I was just amused with two projects by Shaun Usher: to “gather and sort fascinating letters, postcards, telegrams, faxes, and memos” in his blog Letters of Note, and to present interesting letterheads in his Letterheady blog.
In the former one can see images and the transcript of a scathing letter from John Lennon to Paul and Linda McCartney in the early 1970s, and letters from other pop figures as Mark Twain, Yoko Ono, Thom Yorke (Radiohead), Edgar Allan Poe, CalTech’s chemist Eric Carreira to his post-doc student, among many others. In the latter blog, one finds letterheads of people/companies like Paul Simon, Elizabeth Taylor, Ozzy Osbourne, Marvel, Capitol Records, and many other beautiful ones.
It is interesting that Usher, despite of having “a seemingly endless supply of correspondence to plough through,” invites cyberfellows to contribute with their own images. But he warns them: “If you already know it’s fake, don’t send it.”
At about the same time economists were publishing their AER’s hall of fame, the team that brought the Google n-gram viewer published their own version of a hit-parade: an all-time, all-discipline scientists’ ranking. Success is counted in milli-Darwins (mD), and measures the frequency of citation in a corpus representing 4% of all the books ever printed:
John von Neumann (137mD), and Harold Hotelling (27mD), if you want. But that’s cheating. As far as I could see, the only economist by training cited in the first 200 is Herman Daly (48mD). Certainly a surprise to me (not a bad one), and a motive for thought about the cultural imprint of economics!
(btw: is it a coincidence that Hotelling, like Herman Daly, is also a contributor to the study of the finiteness of natural resources?)
I had a twitter account for long. After faint hearted attempts at tweeting (“Going for lunch”, “Really appreciated my week-end in Paris”), I just gave up. What is this service for?
Developing an interest in digital humanities changed my opinion. It is not quite a field yet: I am not aware of established journals devoted to digital humanities, or of international societies with annual meetings. But it is certainly a community of interest. The trouble for this community is that they come from widely different backgrounds: history, demography, philology, but also machine learning and software developing, to mention just a few. How do they get to know and learn from each other?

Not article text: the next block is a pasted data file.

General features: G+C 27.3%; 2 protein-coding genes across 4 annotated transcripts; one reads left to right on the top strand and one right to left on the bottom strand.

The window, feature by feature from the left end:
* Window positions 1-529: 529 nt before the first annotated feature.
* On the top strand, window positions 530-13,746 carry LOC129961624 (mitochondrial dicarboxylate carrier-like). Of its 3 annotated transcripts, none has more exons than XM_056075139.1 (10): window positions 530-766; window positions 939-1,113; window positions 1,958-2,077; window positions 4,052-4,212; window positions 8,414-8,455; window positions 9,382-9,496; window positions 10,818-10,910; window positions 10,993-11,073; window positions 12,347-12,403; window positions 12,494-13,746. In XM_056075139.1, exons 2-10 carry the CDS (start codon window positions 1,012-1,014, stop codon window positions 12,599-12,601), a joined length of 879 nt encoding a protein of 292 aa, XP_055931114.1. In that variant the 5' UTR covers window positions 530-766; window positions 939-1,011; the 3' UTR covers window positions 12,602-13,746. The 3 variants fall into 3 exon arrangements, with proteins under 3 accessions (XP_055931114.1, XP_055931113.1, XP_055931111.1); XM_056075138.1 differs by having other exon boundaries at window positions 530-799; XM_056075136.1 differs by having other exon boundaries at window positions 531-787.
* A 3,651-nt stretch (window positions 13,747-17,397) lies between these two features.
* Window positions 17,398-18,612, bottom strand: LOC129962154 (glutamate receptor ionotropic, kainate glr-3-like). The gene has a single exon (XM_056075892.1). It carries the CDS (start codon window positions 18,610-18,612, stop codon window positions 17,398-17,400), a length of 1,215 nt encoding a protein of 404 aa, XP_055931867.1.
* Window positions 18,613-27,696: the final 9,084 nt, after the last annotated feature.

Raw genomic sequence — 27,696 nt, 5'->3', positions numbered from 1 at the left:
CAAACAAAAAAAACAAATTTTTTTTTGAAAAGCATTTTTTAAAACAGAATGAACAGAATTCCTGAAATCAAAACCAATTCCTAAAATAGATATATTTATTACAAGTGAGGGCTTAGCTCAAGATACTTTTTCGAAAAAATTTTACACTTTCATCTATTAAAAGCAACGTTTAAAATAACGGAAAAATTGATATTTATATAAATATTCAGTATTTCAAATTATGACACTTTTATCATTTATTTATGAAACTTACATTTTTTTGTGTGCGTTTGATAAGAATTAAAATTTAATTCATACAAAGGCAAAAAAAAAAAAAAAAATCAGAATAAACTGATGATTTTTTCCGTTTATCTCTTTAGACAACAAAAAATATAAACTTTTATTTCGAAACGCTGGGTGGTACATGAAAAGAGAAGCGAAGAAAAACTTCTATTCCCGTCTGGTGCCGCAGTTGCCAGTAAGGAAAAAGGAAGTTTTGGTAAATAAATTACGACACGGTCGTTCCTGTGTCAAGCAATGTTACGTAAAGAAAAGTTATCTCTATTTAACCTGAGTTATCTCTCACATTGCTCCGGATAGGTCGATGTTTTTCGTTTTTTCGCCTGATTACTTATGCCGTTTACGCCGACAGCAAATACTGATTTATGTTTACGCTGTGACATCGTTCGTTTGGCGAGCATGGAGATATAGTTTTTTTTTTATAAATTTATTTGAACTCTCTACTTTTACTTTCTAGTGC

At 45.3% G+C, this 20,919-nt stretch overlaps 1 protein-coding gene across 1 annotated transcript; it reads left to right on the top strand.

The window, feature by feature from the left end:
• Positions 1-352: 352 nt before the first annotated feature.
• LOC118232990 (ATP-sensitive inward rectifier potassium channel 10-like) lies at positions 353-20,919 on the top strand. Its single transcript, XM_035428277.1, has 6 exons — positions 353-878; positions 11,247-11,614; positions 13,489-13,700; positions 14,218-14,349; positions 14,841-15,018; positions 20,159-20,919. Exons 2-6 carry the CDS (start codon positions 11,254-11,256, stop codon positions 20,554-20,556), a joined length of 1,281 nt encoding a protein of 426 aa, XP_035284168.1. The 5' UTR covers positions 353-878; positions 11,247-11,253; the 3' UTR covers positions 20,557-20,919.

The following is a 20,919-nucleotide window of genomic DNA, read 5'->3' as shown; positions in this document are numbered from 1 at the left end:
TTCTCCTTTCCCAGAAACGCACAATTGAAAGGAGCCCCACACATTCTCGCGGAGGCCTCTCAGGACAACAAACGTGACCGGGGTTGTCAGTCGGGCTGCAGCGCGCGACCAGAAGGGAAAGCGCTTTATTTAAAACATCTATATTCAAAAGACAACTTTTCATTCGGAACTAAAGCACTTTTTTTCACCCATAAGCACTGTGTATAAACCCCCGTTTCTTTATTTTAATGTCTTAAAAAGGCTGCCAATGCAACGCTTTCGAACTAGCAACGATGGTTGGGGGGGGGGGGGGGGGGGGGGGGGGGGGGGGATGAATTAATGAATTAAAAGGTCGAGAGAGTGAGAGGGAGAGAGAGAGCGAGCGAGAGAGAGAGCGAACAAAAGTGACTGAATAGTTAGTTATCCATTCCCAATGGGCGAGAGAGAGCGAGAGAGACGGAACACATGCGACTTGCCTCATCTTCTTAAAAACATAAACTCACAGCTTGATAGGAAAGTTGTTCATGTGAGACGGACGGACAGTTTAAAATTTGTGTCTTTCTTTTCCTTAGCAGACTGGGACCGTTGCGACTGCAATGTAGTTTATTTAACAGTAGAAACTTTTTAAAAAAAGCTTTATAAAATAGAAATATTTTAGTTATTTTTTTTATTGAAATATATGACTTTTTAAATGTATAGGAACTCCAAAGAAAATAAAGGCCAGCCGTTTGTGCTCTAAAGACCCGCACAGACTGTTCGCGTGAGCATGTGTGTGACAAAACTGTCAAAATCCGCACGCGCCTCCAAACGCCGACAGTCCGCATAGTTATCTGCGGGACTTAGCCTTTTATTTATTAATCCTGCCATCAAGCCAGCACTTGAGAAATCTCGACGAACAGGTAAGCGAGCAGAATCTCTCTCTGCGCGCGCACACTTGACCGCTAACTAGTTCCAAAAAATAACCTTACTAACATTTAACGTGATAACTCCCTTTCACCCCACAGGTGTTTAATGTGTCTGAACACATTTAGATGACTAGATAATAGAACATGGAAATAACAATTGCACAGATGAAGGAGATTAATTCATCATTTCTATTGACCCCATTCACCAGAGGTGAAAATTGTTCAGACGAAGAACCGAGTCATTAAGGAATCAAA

Twitter happens to be a very convenient space for this purpose. It is commonly used by computing scientists, who tweet furiously about their ideas, results, and the events they organize. And some social scientists started participating in the discussion. They are very few for now, but the principle of twitter is that each “tweet” can quote links and keywords which can then be followed (and re-tweeted, etc.) So that their voices are amplified, and at the end one gets quite a broad view of social sciences in the digital humanities.
For instance, what triggered the writing of this post was reading a fascinating blog post by a Princeton scholar on the design of databases for historians, which I discovered by following a link on twitter (http://sappingattention.blogspot.com/2011/03/what-historians-dont-know-about.html). The point I want to make is that, instead of following the work of this Princeton guy in particular (even if in this case that might be a good idea!), it might be actually a better idea to use twitter and take advantage of its “echo chamber” effect, which will bring you a view on his work when he gets referred in links, and a much vaster view of the digital humanities in general by simply tracking a few keywords and individuals.
If you are tempted, here are a few of my favorites to follow on twitter:
#nltk (for textual analysis)
#sna (for social network analysis)
@jonathantray (a professional journalist and a computer scientist, works now for AP, the news agency)
@wmijnhardt (an exec at my univ, tweets a lot about science management)
He does not tweet, but gets cited a lot in the chatter: Elijah Meeks from Stanford – another fine scholar in the digital humanities.
I guess more people received the same email as me… But in any case, Richard H. Steckel, a professor of economics at the Ohio State University, informed me that J. Bradford DeLong, a professor of economics at U.C. Berkeley, a macroeconomist, economic historian and active blogger
will speak on Monday Nov. 8 at 3:30 (EST) on “Macroeconomics in Historical Perspective.” The links for the streaming event are given below. … In case you are unable to view the live event, we plan to archive the seminar on the Economics Department web page at Ohio State.
So, everybody is invited to see what he will discuss about the history of macroeconomics. In case you want to listen him talk on his education and on “Economics, Politics, and Public Discourse,” there is the following 2007 Youtube video: